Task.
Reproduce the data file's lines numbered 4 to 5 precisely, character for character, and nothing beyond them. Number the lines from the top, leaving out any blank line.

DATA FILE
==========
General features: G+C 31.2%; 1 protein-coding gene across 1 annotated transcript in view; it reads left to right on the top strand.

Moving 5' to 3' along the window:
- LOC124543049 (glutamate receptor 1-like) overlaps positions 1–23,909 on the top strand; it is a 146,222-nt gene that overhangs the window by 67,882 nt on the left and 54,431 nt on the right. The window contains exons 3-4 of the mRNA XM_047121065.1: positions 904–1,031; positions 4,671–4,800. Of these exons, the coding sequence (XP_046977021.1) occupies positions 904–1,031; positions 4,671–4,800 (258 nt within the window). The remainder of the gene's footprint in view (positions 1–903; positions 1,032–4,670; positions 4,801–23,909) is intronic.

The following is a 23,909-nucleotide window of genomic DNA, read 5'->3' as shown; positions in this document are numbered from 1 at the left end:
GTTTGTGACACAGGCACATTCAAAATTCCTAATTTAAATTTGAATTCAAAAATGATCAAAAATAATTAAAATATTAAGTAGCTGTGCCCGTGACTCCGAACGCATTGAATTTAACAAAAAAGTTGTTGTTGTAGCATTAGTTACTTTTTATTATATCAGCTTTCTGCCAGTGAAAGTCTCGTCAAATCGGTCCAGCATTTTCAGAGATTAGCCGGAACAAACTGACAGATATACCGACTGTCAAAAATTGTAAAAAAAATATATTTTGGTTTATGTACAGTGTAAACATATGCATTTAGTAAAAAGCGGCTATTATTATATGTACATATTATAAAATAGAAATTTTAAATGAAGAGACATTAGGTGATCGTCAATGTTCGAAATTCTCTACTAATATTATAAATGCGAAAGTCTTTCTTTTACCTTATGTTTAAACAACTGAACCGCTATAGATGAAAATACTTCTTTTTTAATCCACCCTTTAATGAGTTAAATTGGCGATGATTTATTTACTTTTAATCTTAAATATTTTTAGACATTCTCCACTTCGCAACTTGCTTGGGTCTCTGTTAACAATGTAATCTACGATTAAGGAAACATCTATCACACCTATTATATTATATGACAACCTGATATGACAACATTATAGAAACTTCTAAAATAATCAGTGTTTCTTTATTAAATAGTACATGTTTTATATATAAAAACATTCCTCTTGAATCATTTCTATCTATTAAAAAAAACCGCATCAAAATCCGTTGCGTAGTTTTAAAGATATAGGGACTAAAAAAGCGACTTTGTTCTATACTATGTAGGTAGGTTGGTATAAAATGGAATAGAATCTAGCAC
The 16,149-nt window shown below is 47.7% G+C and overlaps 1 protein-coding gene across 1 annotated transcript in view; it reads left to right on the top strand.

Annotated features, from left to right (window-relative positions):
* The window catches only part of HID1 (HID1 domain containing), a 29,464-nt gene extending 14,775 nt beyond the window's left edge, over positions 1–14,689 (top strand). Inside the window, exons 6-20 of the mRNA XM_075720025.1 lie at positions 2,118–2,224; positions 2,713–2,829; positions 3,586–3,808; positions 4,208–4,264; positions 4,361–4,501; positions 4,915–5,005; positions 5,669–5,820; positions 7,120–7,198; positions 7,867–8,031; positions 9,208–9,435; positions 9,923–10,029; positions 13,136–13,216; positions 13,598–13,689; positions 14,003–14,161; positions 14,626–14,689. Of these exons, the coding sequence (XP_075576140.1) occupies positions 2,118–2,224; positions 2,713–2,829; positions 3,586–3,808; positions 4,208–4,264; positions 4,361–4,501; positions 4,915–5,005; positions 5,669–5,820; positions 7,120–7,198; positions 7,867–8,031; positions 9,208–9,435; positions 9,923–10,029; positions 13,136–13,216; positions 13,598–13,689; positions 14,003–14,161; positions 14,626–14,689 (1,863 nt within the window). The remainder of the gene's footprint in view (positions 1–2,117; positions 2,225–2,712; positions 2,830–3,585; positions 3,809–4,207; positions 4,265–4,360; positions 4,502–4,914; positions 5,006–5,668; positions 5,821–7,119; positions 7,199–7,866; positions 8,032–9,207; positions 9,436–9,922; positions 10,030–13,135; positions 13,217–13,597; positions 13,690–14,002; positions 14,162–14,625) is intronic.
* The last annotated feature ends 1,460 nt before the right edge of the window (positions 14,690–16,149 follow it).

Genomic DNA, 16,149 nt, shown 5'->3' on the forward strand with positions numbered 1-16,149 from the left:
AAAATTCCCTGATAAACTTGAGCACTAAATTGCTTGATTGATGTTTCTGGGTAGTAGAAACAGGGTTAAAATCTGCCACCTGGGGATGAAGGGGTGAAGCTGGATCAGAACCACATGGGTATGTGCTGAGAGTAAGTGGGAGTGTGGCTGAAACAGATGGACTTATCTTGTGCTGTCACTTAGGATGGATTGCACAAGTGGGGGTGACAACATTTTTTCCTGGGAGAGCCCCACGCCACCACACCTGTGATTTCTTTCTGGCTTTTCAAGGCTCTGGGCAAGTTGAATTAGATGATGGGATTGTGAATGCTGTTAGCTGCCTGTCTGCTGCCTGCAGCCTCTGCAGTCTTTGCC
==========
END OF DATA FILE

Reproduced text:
The following is a 23,909-nucleotide window of genomic DNA, read 5'->3' as shown; positions in this document are numbered from 1 at the left end:
GTTTGTGACACAGGCACATTCAAAATTCCTAATTTAAATTTGAATTCAAAAATGATCAAAAATAATTAAAATATTAAGTAGCTGTGCCCGTGACTCCGAACGCATTGAATTTAACAAAAAAGTTGTTGTTGTAGCATTAGTTACTTTTTATTATATCAGCTTTCTGCCAGTGAAAGTCTCGTCAAATCGGTCCAGCATTTTCAGAGATTAGCCGGAACAAACTGACAGATATACCGACTGTCAAAAATTGTAAAAAAAATATATTTTGGTTTATGTACAGTGTAAACATATGCATTTAGTAAAAAGCGGCTATTATTATATGTACATATTATAAAATAGAAATTTTAAATGAAGAGACATTAGGTGATCGTCAATGTTCGAAATTCTCTACTAATATTATAAATGCGAAAGTCTTTCTTTTACCTTATGTTTAAACAACTGAACCGCTATAGATGAAAATACTTCTTTTTTAATCCACCCTTTAATGAGTTAAATTGGCGATGATTTATTTACTTTTAATCTTAAATATTTTTAGACATTCTCCACTTCGCAACTTGCTTGGGTCTCTGTTAACAATGTAATCTACGATTAAGGAAACATCTATCACACCTATTATATTATATGACAACCTGATATGACAACATTATAGAAACTTCTAAAATAATCAGTGTTTCTTTATTAAATAGTACATGTTTTATATATAAAAACATTCCTCTTGAATCATTTCTATCTATTAAAAAAAACCGCATCAAAATCCGTTGCGTAGTTTTAAAGATATAGGGACTAAAAAAGCGACTTTGTTCTATACTATGTAGGTAGGTTGGTATAAAATGGAATAGAATCTAGCAC